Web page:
DoNotPay is a chatbot designed to provide legal assistance. Users visit the website and “chat” via instant messenger with an automated service that asks them relevant questions. Once completed, the bot translates the user’s information into a legally sound document that can be used to appeal parking tickets. The chatbot’s services have also been expanded to allow users to file for flight delay compensation.
Browder, whom the BBC dubbed the “Robin Hood of the Internet,” has now turned the bot’s attention to homelessness.
“I started to receive a large number of messages about evictions and repossessions, and noticed that they were at the highest levels ever recorded,” he said. “I felt bad that I didn’t have the knowledge to personally help people, especially since they were being made homeless.”
In Browder’s native Great Britain, government housing is available for the newly homeless, but people like the hospitalized woman are required to write and file their own application letter. Without deep knowledge of laws or the money for legal assistance, people like her are left with few resources to help them get temporary shelter.
Browder decided to extend DoNotPay’s services and offer a way to easily file for government housing without paying a cent. Users visit DoNotPay.co.uk, register, and answer questions related to their individual circumstances, such as the reason for homelessness or any critical medical conditions or disabilities. The bot automatically generates a completed application designed to maximize an applicant’s chances of getting placed in a home. For example, if a person reports to the bot that they have a mental illness, the bot will rearrange the claim letter to focus on this.
According to the Guardian, evictions are at a record high in Britain, the only country where DoNotPay’s housing feature is available. A mix of welfare cuts and rising rent costs has led to a 53 percent increase in evictions in the country between 2010 and 2015. Last year, 42,728 tenants in rented homes were evicted.
In the United States, foreclosures and repossessions soared after the 2008 financial crisis and have had a slow recovery. Browder, who moved to the United States last year to attend Stanford as an undergraduate student, hopes to soon expand the housing bot to New York City. Housing applications are already available online there and Browder hopes to make his bot available to assist and educate tenants facing eviction or repossession. “Every jurisdiction is slightly different,” he said.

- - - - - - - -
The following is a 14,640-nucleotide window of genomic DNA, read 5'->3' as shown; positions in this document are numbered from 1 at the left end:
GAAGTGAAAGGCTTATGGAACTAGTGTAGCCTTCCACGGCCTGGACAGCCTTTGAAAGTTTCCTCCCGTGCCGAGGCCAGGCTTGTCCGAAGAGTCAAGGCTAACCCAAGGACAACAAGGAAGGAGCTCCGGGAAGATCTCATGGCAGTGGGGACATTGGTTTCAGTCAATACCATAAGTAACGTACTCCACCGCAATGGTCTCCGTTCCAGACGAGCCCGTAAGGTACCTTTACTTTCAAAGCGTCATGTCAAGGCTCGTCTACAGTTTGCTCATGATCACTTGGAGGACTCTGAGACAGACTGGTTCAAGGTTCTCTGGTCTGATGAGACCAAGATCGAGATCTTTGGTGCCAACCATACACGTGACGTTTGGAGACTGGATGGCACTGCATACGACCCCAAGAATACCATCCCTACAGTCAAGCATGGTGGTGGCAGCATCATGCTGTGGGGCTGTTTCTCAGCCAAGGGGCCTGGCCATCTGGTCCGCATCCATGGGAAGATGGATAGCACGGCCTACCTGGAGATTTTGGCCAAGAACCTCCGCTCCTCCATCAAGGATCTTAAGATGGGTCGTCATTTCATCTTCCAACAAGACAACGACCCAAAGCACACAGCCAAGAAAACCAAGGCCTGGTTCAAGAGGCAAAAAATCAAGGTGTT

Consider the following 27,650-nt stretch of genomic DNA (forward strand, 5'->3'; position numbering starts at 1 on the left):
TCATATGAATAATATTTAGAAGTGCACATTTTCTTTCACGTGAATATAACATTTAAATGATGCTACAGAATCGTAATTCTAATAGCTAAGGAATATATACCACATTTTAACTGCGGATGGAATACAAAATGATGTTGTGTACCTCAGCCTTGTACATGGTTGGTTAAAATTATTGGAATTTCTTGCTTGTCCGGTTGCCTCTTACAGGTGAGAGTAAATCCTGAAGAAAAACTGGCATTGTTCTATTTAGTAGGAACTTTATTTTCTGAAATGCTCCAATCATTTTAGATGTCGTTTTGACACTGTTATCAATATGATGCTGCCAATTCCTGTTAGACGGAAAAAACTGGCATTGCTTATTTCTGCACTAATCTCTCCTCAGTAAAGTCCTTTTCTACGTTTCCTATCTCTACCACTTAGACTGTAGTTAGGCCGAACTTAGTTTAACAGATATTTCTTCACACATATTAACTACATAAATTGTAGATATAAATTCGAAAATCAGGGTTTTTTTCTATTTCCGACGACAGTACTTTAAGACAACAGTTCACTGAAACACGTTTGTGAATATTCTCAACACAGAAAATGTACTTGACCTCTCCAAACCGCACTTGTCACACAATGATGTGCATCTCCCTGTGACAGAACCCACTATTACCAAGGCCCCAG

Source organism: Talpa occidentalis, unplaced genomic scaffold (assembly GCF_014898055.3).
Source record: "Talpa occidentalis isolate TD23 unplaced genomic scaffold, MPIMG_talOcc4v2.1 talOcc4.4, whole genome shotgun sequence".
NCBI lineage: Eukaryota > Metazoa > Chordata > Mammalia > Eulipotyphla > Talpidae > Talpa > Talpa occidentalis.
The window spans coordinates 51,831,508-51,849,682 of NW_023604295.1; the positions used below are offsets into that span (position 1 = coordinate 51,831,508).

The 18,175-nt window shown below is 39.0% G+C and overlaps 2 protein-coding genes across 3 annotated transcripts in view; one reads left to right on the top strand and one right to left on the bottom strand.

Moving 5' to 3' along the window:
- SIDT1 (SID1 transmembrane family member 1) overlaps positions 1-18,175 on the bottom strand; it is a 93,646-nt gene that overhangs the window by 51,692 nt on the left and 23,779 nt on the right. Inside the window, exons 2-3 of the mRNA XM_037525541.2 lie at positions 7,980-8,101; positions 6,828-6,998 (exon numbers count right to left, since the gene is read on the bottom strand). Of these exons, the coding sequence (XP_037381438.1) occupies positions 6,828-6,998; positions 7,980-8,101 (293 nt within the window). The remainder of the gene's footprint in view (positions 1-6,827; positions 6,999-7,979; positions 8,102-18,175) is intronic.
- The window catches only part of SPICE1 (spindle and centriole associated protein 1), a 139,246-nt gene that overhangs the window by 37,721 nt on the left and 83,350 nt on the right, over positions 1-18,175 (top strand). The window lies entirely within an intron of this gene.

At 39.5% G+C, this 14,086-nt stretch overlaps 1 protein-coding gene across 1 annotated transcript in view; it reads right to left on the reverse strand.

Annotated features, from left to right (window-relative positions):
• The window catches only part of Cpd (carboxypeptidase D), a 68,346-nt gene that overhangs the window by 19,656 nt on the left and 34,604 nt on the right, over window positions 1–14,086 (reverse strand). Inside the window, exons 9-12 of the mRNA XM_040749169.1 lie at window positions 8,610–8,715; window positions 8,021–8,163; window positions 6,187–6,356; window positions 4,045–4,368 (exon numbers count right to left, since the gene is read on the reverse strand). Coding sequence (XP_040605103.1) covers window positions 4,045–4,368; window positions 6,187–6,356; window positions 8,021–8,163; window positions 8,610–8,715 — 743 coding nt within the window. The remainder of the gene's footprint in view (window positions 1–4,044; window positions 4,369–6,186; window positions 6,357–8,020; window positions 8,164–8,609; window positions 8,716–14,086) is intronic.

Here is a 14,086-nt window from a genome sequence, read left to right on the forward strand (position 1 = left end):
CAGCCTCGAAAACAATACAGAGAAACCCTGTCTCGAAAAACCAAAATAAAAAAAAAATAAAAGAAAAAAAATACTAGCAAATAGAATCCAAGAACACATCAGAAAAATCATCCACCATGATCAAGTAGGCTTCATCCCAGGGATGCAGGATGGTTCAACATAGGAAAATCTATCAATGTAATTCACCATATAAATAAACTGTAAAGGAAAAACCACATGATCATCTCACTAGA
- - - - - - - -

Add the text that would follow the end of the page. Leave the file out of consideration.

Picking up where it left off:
But Shelly Nortz of Coalition for the Homeless, a New York City-based advocacy group, isn’t sure that a chatbot is the best solution for New Yorkers facing homelessness.
“Automation can be helpful, but it can also be incredibly flawed. A lot of our clients don’t fit into cookie-cutter situations and I’m afraid of vulnerabilities that could rise from a bot handling applications and other legal issues,” she said, adding that nuanced issues such as immigration status, mental illness, criminal justice history and many other eligibility factors might not be addressed by a chatbot. Nortz said that tenants often need in-person legal assistance to help them fight eviction from landlords armed with their own lawyers.
Nortz believes that there are better solutions to the problem of homelessness in New York, citing more government funding to build housing as the top priority. “These issues are a lot more complicated than a parking ticket,” she said.
But Browder sees bots as one way to level the playing field for low-income and disenfranchised groups. Since 2014, DoNotPay has helped to overturn $4 million worth of parking tickets according to the Telegraph. Browder says since the success of the bot, he has been courted by bankruptcy firms across the country wanting to use his technology to find and assess potential clients and to automate the filing process. Many have told him they could profit from these cost savings.
“Ironically, these sorts of ‘partnership requests’ have made me realize just how much I need to replace these lawyers for free,” he said.
Read more from The Washington Post’s Innovations section.